4. There has been extensive testing about which is the best way to use brakes when going down a hill, one thought was slow steady pressure all the way down the hill is the best method, and this was taught to truckies for years, but the general consensus these days is the let the revs SLOWLY(see note below) build to engine governed speed (remember it is only at high reves that you get the best engine restrdation) and then gently apply brake pressure till the revs drop down fairly low, then let the revs build a again (remember what I said in my first post, that when 4X4ing I yet to come across a hill that 1st gear low range won't cope with (although I am sure there are some), but generally there aren't too many.

NOTE: If you have a very low gear slected then the revs WILL build slowly, if you are in a too high a gear, then the revs will build fast. Most people (particularly in urban driving) want to go down hills FAST, not SAFELY.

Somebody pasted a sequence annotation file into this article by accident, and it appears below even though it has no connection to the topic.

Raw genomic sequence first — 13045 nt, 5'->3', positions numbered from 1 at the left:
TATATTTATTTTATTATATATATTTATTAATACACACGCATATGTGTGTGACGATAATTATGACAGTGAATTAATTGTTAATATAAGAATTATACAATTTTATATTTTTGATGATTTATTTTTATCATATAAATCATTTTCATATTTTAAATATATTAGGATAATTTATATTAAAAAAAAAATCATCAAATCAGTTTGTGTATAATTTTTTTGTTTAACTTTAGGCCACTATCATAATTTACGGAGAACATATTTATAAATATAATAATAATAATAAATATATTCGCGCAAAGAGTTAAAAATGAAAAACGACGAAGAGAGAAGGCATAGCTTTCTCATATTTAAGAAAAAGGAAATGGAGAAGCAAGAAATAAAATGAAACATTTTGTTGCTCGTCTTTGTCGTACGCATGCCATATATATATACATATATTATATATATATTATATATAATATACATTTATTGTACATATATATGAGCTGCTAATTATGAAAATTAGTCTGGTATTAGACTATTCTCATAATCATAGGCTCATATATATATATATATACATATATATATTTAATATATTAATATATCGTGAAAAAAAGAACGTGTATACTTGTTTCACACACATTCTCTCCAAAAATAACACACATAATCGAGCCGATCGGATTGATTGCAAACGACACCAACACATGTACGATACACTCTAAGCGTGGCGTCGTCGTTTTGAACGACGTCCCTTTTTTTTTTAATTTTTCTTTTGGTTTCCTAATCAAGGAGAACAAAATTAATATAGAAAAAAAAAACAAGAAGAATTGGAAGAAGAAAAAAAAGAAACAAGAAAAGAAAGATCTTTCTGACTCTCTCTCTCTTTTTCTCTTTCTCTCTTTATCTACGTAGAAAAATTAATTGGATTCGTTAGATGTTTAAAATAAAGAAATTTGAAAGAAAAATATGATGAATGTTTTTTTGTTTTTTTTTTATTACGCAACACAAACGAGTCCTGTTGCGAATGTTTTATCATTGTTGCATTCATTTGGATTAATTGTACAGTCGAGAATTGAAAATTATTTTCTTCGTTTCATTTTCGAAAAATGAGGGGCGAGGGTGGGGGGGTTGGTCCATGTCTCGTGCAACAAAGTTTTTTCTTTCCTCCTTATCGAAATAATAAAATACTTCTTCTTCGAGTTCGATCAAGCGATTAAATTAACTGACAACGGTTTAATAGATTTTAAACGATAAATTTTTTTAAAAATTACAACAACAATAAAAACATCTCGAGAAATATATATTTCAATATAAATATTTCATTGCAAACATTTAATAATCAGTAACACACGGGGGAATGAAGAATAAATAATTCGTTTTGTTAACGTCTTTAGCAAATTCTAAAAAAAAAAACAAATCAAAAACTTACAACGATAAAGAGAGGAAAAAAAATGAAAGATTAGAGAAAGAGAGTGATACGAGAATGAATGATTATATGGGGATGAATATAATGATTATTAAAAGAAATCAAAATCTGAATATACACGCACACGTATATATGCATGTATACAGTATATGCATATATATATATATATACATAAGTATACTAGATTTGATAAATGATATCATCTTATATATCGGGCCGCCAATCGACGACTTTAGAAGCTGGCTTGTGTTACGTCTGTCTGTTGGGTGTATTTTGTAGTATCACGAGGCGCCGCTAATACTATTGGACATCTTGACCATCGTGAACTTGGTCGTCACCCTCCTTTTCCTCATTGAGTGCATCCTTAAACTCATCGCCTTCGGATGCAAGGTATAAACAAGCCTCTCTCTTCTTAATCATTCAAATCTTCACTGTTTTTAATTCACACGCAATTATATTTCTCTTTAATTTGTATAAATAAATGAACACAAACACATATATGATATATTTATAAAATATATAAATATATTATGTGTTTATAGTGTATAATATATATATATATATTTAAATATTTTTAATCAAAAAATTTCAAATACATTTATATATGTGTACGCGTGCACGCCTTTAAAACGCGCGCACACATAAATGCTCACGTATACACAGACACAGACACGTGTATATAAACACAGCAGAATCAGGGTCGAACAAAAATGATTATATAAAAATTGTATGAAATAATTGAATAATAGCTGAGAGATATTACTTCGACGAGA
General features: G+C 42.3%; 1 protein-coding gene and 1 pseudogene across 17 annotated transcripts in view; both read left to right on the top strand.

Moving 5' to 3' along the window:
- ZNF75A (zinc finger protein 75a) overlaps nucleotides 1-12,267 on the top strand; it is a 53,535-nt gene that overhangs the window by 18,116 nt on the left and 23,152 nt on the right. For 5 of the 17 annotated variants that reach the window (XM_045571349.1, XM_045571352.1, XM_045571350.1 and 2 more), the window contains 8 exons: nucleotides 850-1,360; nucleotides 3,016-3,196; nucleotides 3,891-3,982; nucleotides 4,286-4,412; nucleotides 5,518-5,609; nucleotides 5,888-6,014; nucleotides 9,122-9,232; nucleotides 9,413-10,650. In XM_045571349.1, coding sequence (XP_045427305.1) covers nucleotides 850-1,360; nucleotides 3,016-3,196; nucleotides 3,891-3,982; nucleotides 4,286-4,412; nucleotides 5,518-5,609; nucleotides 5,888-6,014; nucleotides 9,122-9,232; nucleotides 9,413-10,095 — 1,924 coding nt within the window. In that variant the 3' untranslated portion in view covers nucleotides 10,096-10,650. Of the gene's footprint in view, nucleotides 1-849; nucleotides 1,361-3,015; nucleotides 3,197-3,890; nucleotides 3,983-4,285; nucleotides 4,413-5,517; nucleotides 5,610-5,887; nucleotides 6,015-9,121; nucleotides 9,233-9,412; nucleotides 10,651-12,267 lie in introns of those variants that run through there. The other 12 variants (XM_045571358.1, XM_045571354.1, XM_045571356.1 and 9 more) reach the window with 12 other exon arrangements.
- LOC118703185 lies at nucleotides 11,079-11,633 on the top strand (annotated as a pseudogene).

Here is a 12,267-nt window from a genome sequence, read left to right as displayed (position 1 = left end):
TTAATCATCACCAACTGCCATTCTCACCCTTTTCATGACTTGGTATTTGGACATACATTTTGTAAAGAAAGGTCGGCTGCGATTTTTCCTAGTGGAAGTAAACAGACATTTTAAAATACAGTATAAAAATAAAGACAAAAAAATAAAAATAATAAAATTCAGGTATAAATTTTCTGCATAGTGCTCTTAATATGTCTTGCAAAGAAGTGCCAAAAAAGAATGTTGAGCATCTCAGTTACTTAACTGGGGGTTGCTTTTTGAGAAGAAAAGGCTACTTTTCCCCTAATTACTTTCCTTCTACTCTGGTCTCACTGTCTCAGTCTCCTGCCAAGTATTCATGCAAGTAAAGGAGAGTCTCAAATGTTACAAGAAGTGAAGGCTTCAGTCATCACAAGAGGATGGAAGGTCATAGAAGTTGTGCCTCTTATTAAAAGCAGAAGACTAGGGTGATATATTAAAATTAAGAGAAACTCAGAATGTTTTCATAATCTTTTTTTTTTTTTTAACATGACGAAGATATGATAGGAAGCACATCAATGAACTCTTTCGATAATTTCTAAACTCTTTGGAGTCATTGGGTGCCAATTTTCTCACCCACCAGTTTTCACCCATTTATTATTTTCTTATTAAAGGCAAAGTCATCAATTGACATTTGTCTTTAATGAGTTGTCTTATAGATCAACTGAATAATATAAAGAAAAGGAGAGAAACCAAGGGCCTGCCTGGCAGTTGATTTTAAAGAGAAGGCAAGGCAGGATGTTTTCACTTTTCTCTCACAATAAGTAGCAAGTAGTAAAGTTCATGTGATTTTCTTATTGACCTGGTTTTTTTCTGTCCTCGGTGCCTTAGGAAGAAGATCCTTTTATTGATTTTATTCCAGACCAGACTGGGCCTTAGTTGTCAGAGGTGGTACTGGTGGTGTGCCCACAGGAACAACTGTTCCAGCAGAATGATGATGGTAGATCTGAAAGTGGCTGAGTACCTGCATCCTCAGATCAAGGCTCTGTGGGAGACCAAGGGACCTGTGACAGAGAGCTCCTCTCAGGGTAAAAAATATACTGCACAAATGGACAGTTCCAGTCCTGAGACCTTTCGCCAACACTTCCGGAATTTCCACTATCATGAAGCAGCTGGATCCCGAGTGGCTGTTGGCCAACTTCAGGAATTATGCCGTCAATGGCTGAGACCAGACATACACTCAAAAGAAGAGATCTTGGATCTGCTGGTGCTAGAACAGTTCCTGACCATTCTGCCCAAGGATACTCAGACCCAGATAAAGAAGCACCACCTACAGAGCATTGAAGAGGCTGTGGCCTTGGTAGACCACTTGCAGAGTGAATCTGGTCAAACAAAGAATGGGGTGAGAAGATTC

5. Engine retarders were designed for heavy vehicles, but some manufacturers have modified the idea for 4X4s.

6. If you see truckies using engine reatrders on flat ground they are doing it for show, not for practicality. They will get some retardation, but not as much if they put their foot on the brake (2 axles with retarder, versus 6 axles with foot on the brake.)

Wayne if you drive in hilly terrain all the tim, might I suggest that if you go down a hill in 3rd and you have use the brakes too much, then go down the hill in 2nd with the revs up high, I am sure you will be surprised at the results, in fact keep an eye on your speedo in both circumstances and you will probably see not much difference in road speed.

Good Luck.

AnswerID: 47676

Follow Up By: Wayne (NSW) - Monday, Feb 23, 2004 at 07:42

Monday, Feb 23, 2004 at 07:42
Big Trev,

Thankyou for your detail answer.I will keep the exhaust brakes as a bad idea and not worry about them. Just one point about the exhaust brakes only slowing the drive wheels when applied. I have a constant 4wd, there fore I would think all four wheels would would be slowed. The cost and trouble of trying to fit exhaust brakes is not worth it, I will just hone my braking skills when driving down hills.

Wayne Always Out'N About
FollowupID: 309655

Follow Up By: Big Trev - Monday, Feb 23, 2004 at 08:10

Monday, Feb 23, 2004 at 08:10
Actually Wayne, I hadn't considered all wheel drive when writing my response, but yes it is easier and cheaper to just drive to the conditions.
People always want to go somewhere faster, not safer.
FollowupID: 309659